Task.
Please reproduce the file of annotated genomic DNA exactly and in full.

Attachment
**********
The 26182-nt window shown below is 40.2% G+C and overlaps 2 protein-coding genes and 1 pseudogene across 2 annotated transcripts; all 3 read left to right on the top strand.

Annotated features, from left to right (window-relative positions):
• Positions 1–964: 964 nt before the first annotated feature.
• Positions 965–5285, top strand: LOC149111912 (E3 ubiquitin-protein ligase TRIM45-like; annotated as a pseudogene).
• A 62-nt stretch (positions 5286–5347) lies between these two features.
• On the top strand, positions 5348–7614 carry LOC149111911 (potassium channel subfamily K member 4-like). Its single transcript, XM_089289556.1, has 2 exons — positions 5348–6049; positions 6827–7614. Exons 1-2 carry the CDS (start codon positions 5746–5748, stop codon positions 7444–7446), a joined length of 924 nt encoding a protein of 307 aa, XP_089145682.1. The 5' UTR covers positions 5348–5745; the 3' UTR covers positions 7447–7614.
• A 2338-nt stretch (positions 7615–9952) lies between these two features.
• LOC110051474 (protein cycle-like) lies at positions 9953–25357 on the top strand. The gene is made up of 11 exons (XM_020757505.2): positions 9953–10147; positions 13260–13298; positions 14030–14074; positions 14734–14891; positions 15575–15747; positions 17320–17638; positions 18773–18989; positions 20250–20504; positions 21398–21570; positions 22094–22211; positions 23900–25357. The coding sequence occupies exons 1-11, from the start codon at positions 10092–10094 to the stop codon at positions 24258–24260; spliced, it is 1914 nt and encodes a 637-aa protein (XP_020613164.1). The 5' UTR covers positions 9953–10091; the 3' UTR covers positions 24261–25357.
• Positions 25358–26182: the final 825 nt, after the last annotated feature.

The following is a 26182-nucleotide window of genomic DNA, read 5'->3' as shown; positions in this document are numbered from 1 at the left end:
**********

The 26182-nt window shown below is 40.2% G+C and overlaps 2 protein-coding genes and 1 pseudogene across 2 annotated transcripts; all 3 read left to right on the top strand.

Annotated features, from left to right (window-relative positions):
• Positions 1–964: 964 nt before the first annotated feature.
• Positions 965–5285, top strand: LOC149111912 (E3 ubiquitin-protein ligase TRIM45-like; annotated as a pseudogene).
• A 62-nt stretch (positions 5286–5347) lies between these two features.
• On the top strand, positions 5348–7614 carry LOC149111911 (potassium channel subfamily K member 4-like). Its single transcript, XM_089289556.1, has 2 exons — positions 5348–6049; positions 6827–7614. Exons 1-2 carry the CDS (start codon positions 5746–5748, stop codon positions 7444–7446), a joined length of 924 nt encoding a protein of 307 aa, XP_089145682.1. The 5' UTR covers positions 5348–5745; the 3' UTR covers positions 7447–7614.
• A 2338-nt stretch (positions 7615–9952) lies between these two features.
• LOC110051474 (protein cycle-like) lies at positions 9953–25357 on the top strand. The gene is made up of 11 exons (XM_020757505.2): positions 9953–10147; positions 13260–13298; positions 14030–14074; positions 14734–14891; positions 15575–15747; positions 17320–17638; positions 18773–18989; positions 20250–20504; positions 21398–21570; positions 22094–22211; positions 23900–25357. The coding sequence occupies exons 1-11, from the start codon at positions 10092–10094 to the stop codon at positions 24258–24260; spliced, it is 1914 nt and encodes a 637-aa protein (XP_020613164.1). The 5' UTR covers positions 9953–10091; the 3' UTR covers positions 24261–25357.
• Positions 25358–26182: the final 825 nt, after the last annotated feature.

The following is a 26182-nucleotide window of genomic DNA, read 5'->3' as shown; positions in this document are numbered from 1 at the left end: